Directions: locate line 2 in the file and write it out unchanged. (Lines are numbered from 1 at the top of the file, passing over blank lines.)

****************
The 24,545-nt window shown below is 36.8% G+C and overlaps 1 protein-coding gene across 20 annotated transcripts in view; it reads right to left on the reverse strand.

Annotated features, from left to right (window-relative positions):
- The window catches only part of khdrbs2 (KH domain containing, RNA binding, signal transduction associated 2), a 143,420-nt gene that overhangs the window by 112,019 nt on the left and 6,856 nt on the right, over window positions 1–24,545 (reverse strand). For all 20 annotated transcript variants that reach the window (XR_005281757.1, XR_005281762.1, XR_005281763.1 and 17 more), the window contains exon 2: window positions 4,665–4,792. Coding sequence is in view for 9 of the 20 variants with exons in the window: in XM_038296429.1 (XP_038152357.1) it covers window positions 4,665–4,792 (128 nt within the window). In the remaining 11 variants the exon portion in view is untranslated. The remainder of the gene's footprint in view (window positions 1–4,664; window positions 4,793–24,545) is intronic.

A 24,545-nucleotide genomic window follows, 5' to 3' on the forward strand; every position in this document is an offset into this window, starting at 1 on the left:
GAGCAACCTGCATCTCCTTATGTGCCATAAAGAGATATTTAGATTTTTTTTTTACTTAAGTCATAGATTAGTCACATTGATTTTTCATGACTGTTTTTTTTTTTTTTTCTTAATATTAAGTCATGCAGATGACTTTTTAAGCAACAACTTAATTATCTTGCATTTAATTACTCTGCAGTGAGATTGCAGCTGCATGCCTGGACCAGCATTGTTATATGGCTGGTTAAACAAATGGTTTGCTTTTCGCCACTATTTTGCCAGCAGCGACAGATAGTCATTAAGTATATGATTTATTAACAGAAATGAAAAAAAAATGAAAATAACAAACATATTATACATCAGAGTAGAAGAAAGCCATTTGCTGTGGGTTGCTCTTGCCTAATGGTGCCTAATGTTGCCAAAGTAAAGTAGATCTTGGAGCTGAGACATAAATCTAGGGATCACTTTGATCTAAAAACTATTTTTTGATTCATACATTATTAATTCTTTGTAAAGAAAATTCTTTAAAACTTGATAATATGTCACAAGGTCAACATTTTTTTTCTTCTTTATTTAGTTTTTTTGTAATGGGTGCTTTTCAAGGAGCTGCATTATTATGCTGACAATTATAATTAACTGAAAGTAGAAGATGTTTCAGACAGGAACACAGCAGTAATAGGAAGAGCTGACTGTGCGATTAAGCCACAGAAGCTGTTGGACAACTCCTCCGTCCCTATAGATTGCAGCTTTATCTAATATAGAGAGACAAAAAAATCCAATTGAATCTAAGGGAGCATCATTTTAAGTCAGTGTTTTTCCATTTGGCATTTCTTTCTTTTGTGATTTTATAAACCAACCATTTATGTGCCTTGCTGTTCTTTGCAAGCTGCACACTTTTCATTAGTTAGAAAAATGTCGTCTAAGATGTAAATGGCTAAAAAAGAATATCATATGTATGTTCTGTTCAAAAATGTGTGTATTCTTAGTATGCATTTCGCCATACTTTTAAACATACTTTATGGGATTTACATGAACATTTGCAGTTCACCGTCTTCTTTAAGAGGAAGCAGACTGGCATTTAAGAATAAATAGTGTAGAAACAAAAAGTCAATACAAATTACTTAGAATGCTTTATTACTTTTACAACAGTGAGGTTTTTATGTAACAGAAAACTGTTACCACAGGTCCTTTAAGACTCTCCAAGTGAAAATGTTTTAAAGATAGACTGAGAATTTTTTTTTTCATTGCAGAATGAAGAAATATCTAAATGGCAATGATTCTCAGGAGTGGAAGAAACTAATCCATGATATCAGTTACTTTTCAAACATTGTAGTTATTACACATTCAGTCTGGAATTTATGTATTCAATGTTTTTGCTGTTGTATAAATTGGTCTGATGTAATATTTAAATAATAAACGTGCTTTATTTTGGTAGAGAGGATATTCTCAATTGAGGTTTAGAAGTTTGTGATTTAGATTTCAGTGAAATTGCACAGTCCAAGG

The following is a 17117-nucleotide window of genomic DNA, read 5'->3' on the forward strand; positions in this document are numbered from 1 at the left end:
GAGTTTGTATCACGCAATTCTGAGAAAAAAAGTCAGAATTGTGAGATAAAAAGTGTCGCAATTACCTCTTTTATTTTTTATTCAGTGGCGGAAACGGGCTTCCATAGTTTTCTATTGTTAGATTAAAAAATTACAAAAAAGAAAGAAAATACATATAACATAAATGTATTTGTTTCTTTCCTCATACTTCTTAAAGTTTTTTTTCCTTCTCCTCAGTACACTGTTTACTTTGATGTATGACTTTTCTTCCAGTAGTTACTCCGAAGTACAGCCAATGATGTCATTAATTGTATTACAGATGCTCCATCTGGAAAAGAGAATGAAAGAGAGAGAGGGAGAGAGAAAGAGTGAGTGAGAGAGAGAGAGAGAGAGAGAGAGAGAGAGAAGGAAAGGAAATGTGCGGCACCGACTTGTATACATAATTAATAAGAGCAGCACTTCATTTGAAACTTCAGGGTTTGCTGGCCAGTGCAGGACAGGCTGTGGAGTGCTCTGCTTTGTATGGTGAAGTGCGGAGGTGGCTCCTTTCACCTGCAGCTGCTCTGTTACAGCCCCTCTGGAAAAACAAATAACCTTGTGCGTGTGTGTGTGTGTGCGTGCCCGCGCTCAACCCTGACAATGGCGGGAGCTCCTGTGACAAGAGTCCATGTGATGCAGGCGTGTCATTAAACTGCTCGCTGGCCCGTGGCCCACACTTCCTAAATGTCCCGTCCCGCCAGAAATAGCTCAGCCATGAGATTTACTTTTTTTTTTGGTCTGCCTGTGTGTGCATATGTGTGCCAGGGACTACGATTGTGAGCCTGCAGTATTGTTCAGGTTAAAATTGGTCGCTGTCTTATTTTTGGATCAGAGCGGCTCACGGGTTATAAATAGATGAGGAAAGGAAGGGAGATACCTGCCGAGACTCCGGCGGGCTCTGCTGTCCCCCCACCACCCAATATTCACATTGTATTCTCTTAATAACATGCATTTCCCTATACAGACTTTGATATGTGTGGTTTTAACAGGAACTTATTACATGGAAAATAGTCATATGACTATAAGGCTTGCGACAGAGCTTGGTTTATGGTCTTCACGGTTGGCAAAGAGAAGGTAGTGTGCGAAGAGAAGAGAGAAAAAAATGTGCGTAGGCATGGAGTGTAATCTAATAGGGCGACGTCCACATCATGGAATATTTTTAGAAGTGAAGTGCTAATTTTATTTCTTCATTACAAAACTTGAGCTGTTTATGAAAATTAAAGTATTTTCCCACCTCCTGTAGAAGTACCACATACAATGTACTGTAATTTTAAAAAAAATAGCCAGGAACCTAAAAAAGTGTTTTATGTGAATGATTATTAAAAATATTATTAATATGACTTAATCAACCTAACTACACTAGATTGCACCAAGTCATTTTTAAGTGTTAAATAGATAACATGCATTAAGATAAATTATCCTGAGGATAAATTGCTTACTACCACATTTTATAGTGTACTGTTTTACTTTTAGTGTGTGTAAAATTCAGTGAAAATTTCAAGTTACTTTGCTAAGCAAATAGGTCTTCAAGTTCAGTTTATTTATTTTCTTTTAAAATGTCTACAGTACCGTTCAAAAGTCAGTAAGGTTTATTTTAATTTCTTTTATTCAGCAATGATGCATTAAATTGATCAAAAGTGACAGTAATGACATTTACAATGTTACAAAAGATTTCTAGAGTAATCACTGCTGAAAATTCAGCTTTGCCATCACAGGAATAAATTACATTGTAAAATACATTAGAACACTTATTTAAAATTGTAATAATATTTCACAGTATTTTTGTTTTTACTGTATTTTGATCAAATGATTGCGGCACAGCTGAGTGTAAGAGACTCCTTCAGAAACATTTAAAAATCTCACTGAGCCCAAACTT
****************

Annotated features, from left to right (window-relative positions):